Mentions: To assess the covariation between the bill and cranium, we performed a PLS analysis on the residual shape coordinates of the whole fit dataset, in which the entire landmark set was subjected to one Procrustes fit. The relationship between the functional units is plotted as scores returned by PLSwhole in Figure 5 and 6. These graphs illustrate how well shape and relative position of one block is predicted by shape and relative position of the other (and vice versa). The PLSwhole vectors were visualized as surface deformations in Figure 7 and 8. The correlation between the scores of the first dimension is strikingly high (r = 0.923, Fig. 5) and represents the direction of integration shared by all species. Shape changes of PLSwhole 1, visualized in Figure 7, represent the difference between individuals with a long bill and cranium, an upward positioned foramen magnum as well as sidewise oriented orbits and individuals with a short bill and cranium, a downward positioned foramen magnum and forward oriented orbits.

Bottom Line: Corvid species show pronounced differences in skull shape, which covary with foraging mode.Increasing bill-length, bill-curvature and sidewise orientation of the eyes is associated with an increase in the observed frequency in probing (vice versa in pecking).Our results on the morphological integration suggest that most of the covariation between bill and cranium is due to differences in the topography of the binocular fields and the projection of the bill-tip therein, indicating the importance of visual fields to the foraging ecology of corvids.

View Article: PubMed Central - HTML - PubMed

Affiliation: Institut fur Vogelforschung, "Vogelwarte Helgoland", An der Vogelwarte 21, 26386 Wilhelmshaven, Germany. christoph.kulemeyer@uni-oldenburg.de.

ABSTRACT

Background: Sympatric corvid species have evolved differences in nesting, habitat choice, diet and foraging. Differences in the frequency with which corvid species use their repertoire of feeding techniques is expected to covary with bill-shape and with the frontal binocular field. Species that frequently probe are expected to have a relatively longer bill and more sidewise oriented orbits in contrast to species that frequently peck. We tested this prediction by analyzing computed tomography scans of skulls of six corvid species by means of three-dimensional geometric morphometrics. We (1) explored patterns of major variation using principal component analysis, (2) compared within and between species relationships of size and shape and (3) quantitatively compared patterns of morphological integration between bill and cranium by means of partial least squares (singular warp) analysis.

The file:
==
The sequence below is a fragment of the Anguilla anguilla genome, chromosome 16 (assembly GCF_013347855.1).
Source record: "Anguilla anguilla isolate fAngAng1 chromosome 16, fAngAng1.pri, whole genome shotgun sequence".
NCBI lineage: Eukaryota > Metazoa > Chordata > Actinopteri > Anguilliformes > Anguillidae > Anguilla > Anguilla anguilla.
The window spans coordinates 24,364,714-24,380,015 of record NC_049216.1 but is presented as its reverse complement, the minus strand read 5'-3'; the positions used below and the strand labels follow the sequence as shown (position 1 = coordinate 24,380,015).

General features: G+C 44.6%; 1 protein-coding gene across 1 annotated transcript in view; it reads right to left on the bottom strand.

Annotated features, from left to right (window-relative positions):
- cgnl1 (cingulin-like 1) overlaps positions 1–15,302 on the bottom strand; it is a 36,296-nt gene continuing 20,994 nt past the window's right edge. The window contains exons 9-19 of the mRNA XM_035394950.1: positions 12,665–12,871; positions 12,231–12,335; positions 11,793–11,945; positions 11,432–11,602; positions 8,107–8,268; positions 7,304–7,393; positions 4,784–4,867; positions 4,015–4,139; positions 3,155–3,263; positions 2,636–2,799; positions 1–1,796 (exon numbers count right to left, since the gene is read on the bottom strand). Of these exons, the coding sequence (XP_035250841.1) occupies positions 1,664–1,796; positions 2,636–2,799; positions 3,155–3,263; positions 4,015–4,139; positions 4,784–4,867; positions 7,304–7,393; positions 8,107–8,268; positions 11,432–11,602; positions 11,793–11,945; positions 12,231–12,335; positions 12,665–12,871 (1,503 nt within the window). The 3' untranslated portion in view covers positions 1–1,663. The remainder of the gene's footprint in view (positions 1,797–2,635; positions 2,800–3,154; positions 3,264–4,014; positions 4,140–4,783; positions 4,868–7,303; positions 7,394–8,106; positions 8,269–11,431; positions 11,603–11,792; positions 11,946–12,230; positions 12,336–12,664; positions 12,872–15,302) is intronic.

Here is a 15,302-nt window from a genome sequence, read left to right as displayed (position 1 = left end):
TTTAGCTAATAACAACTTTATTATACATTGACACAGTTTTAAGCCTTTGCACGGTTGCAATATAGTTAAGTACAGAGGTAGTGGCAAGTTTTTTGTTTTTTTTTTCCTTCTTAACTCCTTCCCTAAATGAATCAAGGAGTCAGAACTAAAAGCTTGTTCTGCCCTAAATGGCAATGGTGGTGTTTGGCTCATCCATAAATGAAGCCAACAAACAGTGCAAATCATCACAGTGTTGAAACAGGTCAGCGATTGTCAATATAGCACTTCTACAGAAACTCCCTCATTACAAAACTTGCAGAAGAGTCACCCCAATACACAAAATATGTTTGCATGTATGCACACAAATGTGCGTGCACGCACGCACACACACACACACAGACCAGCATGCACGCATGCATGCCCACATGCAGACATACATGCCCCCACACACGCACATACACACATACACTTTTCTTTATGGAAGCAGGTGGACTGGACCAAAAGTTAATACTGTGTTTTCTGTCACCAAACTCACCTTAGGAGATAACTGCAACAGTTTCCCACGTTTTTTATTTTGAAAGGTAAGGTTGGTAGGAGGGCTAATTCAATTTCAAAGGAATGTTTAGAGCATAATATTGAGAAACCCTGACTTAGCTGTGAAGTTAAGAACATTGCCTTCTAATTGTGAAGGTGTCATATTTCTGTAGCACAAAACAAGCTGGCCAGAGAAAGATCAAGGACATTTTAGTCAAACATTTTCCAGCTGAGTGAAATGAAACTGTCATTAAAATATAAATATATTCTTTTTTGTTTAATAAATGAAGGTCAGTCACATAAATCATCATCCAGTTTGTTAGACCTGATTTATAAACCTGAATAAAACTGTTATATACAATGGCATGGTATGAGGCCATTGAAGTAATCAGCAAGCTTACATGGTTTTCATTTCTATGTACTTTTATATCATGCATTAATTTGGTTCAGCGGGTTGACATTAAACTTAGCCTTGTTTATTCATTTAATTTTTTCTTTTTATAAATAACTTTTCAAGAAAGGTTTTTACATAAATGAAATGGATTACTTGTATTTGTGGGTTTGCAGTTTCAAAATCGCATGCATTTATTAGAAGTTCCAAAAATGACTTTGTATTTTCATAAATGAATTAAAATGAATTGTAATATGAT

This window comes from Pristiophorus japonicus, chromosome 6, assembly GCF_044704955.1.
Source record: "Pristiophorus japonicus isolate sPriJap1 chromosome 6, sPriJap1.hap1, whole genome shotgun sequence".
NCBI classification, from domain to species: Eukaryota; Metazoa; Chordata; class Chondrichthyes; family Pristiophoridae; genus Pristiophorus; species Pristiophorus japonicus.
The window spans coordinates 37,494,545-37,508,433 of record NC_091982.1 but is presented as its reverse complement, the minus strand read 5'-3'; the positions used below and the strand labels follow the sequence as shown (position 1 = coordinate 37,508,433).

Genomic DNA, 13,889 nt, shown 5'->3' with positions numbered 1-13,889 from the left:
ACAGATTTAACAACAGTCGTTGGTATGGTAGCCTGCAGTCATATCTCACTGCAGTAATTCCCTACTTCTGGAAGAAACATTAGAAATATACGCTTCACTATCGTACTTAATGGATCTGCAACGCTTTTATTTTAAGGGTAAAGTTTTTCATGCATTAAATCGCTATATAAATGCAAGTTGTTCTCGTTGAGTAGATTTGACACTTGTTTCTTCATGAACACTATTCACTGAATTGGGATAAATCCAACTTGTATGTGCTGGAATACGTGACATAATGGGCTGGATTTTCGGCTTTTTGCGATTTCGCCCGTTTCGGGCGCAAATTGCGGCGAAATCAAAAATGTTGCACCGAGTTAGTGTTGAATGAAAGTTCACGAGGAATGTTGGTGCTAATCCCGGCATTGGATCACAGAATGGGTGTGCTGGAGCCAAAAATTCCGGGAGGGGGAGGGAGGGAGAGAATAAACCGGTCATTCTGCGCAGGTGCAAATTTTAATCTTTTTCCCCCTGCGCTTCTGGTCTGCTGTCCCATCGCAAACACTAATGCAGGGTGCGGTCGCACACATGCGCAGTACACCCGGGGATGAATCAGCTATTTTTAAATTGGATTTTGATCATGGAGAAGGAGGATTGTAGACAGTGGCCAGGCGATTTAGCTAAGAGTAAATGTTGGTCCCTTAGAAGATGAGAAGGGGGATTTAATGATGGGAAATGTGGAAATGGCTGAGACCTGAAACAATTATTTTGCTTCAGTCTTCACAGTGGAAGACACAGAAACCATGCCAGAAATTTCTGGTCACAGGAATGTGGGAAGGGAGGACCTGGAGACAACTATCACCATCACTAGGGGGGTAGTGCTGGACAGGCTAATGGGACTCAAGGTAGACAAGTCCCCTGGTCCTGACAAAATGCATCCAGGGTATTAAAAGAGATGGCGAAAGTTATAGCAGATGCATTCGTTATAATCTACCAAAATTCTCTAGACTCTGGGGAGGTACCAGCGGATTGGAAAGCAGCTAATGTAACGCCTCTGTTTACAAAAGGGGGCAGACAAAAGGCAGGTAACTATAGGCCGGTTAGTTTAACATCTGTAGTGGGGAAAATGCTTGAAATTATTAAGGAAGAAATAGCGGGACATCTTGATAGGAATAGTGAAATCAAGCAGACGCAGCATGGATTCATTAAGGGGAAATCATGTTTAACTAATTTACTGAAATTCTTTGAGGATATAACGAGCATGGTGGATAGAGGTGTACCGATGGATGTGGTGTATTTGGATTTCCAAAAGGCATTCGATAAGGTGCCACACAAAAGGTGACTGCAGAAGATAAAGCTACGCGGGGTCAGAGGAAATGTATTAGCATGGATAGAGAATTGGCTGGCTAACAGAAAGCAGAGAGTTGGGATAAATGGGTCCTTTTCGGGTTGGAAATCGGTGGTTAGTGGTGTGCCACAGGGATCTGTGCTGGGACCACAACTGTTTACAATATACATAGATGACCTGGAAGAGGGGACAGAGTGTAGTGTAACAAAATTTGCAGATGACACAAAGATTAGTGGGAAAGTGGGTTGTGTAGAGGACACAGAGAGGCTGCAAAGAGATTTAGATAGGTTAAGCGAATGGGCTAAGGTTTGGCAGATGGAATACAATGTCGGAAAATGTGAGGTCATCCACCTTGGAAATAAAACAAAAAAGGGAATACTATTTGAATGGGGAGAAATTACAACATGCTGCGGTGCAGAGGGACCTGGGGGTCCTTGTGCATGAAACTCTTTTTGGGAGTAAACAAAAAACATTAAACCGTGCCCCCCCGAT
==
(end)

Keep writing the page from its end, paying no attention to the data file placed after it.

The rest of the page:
Results: Major shape variation occurs at the bill, in the orientation of orbits, in the position of the foramen magnum and in the angle between bill and cranium. The first principal component correlated positively with centroid-size, but within-species allometric relationships differed markedly. Major covariation between the bill and cranium lies in the difference in orbit orientation relative to bill-length and in the angle between bill and cranium.

Conclusion: Corvid species show pronounced differences in skull shape, which covary with foraging mode. Increasing bill-length, bill-curvature and sidewise orientation of the eyes is associated with an increase in the observed frequency in probing (vice versa in pecking). Hence, the frequency of probing, bill-length, bill-curvature and sidewise orientation of the eyes is progressively increased from jackdaw, to Eurasian jay, to black-billed magpie, to hooded crow, to rook and to common raven (when feeding on carcasses is considered as probing). Our results on the morphological integration suggest that most of the covariation between bill and cranium is due to differences in the topography of the binocular fields and the projection of the bill-tip therein, indicating the importance of visual fields to the foraging ecology of corvids.

No MeSH data available.